What recruiter has not come to the office the morning after a previous day of meetings or a job fair only to feel they first must dig out from an avalanche of cyber and traditional paperwork? Hiring Managers' e-mails abound, voicemail is full and tedious tasks such as following up on a reference check or a recently hired employee's question about orientation await, along with what appears to be a number of "hot, hot" candidates.
I wish I could say I believe the recruiter would have the ability to go directly to the queue of "hot, hot" candidates and start doing her job, but I know that is almost never the situation. The Hiring Manager is a constant source of concern because she is part of the organization; miss a return call and you may turn her into a stream of irritation and complaints. Miss a good candidate's application and odds are you won't ever have to deal with him again. Recruiters, to the determent of their professional performance, often spend an inordinate amount of time simply trying to keep the Hiring Manager happy as opposed to maintaining a balanced and professional working relationship. Add that to the never ending list of administrative duties and you have recruiters who are in many ways paralyzed.
Time is money when it comes to healthcare delivery and the ability to staff and retain the best talent is a large part of the financial success of any organization. This will be even more important when Healthcare Reform is rolled out completely.
Last year in 2009 we saw days-to-fill for registered nurses increase slightly from 55 days to 57 days. This surprisingly came as our nation's healthcare delivery systems enjoyed the lowest vacancy rate in decades. One of the few explanations is that it doesn't matter how many open requisitions a recruiter has, it is going to take about the same amount of time because the system works like it did 30 years ago with the exception that people are applying on-line. In other words, the system is broken.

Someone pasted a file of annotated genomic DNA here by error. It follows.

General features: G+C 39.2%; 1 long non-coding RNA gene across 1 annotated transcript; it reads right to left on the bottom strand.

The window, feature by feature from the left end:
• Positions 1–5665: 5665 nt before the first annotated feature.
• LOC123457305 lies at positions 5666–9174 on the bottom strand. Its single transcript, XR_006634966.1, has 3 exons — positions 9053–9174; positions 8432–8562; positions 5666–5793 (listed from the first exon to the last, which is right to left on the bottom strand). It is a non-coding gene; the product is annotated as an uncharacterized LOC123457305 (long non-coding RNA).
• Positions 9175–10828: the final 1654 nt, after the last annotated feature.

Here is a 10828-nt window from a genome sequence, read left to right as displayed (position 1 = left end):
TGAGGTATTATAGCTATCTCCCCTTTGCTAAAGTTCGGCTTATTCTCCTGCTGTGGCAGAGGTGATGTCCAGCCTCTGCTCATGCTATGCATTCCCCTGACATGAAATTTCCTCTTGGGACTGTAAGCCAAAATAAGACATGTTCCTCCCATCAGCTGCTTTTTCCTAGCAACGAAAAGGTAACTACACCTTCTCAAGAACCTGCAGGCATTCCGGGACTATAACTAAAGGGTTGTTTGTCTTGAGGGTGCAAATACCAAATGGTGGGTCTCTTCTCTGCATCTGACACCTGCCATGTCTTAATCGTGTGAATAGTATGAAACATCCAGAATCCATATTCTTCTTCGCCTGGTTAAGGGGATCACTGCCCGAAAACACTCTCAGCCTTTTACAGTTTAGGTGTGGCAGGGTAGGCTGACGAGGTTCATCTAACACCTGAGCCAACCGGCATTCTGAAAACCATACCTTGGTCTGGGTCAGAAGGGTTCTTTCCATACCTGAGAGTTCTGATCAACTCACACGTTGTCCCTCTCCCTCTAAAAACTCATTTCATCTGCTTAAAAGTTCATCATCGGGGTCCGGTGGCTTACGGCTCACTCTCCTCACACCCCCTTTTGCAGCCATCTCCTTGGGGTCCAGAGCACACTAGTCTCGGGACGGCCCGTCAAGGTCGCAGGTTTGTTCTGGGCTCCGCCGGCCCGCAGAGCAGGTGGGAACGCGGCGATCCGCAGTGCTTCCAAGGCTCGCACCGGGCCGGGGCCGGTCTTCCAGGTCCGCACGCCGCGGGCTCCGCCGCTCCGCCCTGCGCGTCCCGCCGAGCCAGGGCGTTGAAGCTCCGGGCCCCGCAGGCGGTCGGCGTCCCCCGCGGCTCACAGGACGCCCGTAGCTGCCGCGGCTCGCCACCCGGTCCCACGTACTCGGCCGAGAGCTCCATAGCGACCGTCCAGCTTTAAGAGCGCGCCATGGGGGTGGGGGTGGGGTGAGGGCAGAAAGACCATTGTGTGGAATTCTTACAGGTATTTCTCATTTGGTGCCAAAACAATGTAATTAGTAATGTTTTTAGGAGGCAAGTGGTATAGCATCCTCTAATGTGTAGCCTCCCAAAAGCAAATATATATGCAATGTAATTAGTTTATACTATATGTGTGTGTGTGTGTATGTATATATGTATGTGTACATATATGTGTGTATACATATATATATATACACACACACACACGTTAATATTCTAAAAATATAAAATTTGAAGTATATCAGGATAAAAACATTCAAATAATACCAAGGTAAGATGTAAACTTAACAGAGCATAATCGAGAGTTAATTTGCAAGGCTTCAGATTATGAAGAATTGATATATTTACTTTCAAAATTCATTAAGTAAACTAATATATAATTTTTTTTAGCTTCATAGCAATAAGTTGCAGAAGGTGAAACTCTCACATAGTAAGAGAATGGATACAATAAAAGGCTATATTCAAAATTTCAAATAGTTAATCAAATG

There are six components to the recruiting time funnel and every one of them represents an opportunity to reduce your days-to-fill, save money and improve the recruiting experience for the candidates which in turn builds a stronger platform for recruitment. The six include:
- The requisition process
- Job advertising and database search
- Candidate application process
- Selecting and interviewing
- Vetting finalists and making an offer
- Signing the candidate and bringing them on-board
It may not seem overly important to reduce days-to-fill, but let me remind you that if you hire 350 RNs annually and can reduce the days-to-fill by just seven days (from 57 to 50) you can save, on average $767,536 annually. This is based on assuming each RN will work 40 hours a week, or 2080 hours a year, have an average of 26% in benefits and the difference between their compensation is the national average for a staff employee as opposed to the national average of covering patient care hours with agency, travelers, PRN or overtime. Think what you could do if you really got your act together and dropped those days to 40 vs. 57 (hint: $1,864,016).